Somehow they manage to get together along - get along together - it’s not like with cars that are running over everyone.

Another kind of a cycling facility which I don’t think I’ve seen anywhere here in North America and that is a so-called fahrradstraße - or bicycling street. These are in many many German cities, and also Dutch cities. In Munster alone, I think 25 of these bicycling streets - entire streets - that are mainly devoted to cycling - not bike paths, but entire streets, as you can see here on the slide.

And this is generally a narrow street, not built this way, but it was always this way historically, a narrow street, and cyclists have priority over the entire width of the street. Cars are allowed on these streets at the mercy of cyclists, they may not rush the cyclists, they may not beep their horns at the cyclist, and if you hit a cyclist on this street you’re in big trouble. So, this is again, as you can see, the sign here, fahrradstraße, that cars are allowed, but they’re mainly meant for cyclists.

Berlin - for an example, is a city of about 3 and a half, 4 million people - the biggest city of Germany, and the capital of course. They have about a thousand kilometers of cycling facilities; they have quadrupled the extent of their cycling network over the past twenty years — very similar to what Germany as a whole has done. But the interesting thing about berlin is that they have four thousand kilometers of traffic-calmed streets. Now, when I say traffic-calmed, this is a speed limit of 30km or less. So, something like 98% of all their neighboroods end up in a big, big city such as Berlin are traffic-calmed - so you have a 1,000 kilometers of separate cycling facilities, plus 4,000 kilometers of very cyclable traffic-calmed streets — you’ve got 5,000 kms of very very good cycling routes.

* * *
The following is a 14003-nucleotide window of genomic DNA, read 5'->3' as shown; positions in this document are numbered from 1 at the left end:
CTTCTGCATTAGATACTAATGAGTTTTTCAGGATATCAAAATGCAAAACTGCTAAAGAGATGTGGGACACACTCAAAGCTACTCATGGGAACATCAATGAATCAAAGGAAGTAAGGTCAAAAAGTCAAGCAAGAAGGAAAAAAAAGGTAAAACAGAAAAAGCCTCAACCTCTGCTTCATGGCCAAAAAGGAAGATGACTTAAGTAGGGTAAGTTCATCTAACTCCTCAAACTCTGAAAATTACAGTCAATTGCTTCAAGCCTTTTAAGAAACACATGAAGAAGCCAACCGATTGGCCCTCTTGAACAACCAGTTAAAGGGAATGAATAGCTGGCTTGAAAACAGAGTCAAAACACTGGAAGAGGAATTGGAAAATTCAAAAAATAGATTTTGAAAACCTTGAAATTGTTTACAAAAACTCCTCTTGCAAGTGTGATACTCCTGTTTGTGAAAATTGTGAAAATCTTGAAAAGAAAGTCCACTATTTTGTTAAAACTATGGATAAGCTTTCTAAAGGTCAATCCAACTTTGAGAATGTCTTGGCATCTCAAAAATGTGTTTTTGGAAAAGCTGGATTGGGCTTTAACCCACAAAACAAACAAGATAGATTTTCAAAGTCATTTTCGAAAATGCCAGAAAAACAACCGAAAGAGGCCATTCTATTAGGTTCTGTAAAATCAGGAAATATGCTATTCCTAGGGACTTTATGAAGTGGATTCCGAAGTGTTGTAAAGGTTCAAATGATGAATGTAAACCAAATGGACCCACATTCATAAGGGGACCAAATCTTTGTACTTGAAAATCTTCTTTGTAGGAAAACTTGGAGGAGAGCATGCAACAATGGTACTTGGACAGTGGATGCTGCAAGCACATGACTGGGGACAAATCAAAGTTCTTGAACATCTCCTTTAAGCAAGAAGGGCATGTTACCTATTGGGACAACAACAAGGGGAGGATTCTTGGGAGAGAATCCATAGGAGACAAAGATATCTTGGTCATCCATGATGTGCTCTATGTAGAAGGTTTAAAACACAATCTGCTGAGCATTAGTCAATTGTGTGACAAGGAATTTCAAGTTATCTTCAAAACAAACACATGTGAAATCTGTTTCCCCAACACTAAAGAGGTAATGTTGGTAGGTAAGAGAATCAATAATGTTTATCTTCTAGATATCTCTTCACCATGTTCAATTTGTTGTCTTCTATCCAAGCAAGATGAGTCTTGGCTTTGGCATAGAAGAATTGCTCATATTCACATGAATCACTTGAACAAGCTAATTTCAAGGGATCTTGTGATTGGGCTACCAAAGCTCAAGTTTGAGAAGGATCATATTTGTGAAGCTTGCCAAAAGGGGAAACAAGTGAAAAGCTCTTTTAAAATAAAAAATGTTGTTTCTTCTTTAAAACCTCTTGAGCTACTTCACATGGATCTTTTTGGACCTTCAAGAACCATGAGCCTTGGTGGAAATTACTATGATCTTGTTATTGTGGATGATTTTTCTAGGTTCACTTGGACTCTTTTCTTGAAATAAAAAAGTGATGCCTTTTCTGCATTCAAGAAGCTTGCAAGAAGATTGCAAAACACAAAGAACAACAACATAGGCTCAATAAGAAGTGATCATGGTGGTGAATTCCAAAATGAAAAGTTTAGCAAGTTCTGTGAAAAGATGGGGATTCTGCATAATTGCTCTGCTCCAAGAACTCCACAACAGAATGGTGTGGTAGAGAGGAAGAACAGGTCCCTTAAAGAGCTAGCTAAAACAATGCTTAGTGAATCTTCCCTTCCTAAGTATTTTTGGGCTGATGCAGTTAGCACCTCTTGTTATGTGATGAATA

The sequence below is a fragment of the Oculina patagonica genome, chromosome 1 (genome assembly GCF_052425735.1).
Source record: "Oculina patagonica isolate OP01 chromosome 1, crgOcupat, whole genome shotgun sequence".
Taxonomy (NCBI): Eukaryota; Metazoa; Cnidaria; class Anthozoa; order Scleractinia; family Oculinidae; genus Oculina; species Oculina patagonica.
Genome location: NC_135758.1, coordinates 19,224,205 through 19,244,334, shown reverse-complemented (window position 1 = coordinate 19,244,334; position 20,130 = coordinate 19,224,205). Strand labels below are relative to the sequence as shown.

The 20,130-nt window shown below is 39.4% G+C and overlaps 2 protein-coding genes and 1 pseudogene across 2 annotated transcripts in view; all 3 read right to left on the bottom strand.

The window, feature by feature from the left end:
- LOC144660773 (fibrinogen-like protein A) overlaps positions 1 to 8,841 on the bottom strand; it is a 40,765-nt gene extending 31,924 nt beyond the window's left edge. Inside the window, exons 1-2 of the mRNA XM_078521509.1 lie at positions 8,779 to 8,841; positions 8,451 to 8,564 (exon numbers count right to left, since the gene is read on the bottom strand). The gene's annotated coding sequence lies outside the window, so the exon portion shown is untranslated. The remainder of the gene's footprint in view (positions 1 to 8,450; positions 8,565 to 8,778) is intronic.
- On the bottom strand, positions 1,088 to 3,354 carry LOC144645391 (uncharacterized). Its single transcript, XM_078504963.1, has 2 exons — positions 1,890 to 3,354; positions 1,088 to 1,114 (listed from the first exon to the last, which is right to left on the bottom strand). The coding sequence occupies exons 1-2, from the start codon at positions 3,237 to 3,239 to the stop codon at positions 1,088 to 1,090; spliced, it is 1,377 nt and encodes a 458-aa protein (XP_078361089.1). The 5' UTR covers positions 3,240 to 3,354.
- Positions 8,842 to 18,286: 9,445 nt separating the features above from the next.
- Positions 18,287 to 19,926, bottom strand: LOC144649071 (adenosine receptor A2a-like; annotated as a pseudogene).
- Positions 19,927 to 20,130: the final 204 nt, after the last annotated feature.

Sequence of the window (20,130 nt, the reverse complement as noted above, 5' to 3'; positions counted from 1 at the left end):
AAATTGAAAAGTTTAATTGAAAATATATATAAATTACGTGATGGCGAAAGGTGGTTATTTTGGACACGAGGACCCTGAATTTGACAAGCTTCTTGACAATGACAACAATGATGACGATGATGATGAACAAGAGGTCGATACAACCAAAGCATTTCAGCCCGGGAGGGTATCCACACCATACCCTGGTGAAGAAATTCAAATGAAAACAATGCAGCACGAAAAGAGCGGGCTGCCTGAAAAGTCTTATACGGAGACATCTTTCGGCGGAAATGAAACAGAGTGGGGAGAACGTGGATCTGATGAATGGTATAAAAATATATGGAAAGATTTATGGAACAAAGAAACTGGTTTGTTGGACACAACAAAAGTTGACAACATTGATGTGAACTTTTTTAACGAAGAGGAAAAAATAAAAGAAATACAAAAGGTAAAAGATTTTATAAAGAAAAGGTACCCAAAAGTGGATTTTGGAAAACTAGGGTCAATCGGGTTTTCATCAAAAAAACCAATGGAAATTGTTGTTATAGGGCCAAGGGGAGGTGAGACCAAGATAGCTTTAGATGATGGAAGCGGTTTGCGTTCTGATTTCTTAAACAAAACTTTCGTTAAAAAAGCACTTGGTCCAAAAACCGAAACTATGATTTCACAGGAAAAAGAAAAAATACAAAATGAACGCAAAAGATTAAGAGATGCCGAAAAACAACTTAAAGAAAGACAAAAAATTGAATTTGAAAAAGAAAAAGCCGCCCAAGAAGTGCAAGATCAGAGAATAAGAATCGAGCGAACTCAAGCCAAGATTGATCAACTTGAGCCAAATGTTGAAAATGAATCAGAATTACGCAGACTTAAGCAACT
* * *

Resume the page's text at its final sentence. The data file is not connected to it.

This was my favorite bike path of all the bike paths that I’ve ridden on in Germany. This was a circumferential beltway in Germany - what they had done - they tore down the old town wall, 6km in circumference and they built this, instead of building a roadway, which most Americans and maybe Canadians would also do, they built a bikeway, and then on both sides of the bikesway, as you can see here, there are separate pedestrian paths, and just to show you how thoughtful they are, on the left hand side is a hard walking surface, and on the right hand side is a soft walking surface, just to give pedestrians the choice - one or the other.

This is not recreational cycling - I would say 95% of the trips on this facility I think it’s 70 or 80 thoushand trips a day are to get to the university, to get to school, to go shopping, to visit the theater, or whatever it might be. It’s not recreation - it connects many many many different cycling paths and lanes from the outskirts of the city into many many paths and lanes going into the center of the city, so it basically serves the same sort of a function as a highway would of this sort - a beltway - but of course, it’s in the form of a cycleway - very very pleasant facility, as you can see.

You have something like this is the I think this is the um, isn’t this on the seawall — it’s somewhere - it’s here in Vancouver - this is also an example of a good facility in that it separates the pedestrians and the cyclists - you can’t always do this, obviously, but it avoids certain conflicts that may arise when you try to mix the pedestrians and the cyclists.

This is one of my favorite ones - I coudln’t believe they do this. And this is Odensa (?), Denmark, and they have this special vehicle with laser technolgy that actually detects in advance possible problems with the underlying surface of bikeways and bike lanes. You can see here if you look very carefully, if you look very carefully you can see in front of this the bicycle symbol on the lane and they actually have this go around regularly to detect in advance, sort of proactively, any possible problems with the bikeway network - in addition to which they have a team of four cyclists who are paid to find obvious detects, defects in the cycling network.

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So again, I don’t know about Vancouver, but we don’t have those sorts of things in America, anyway.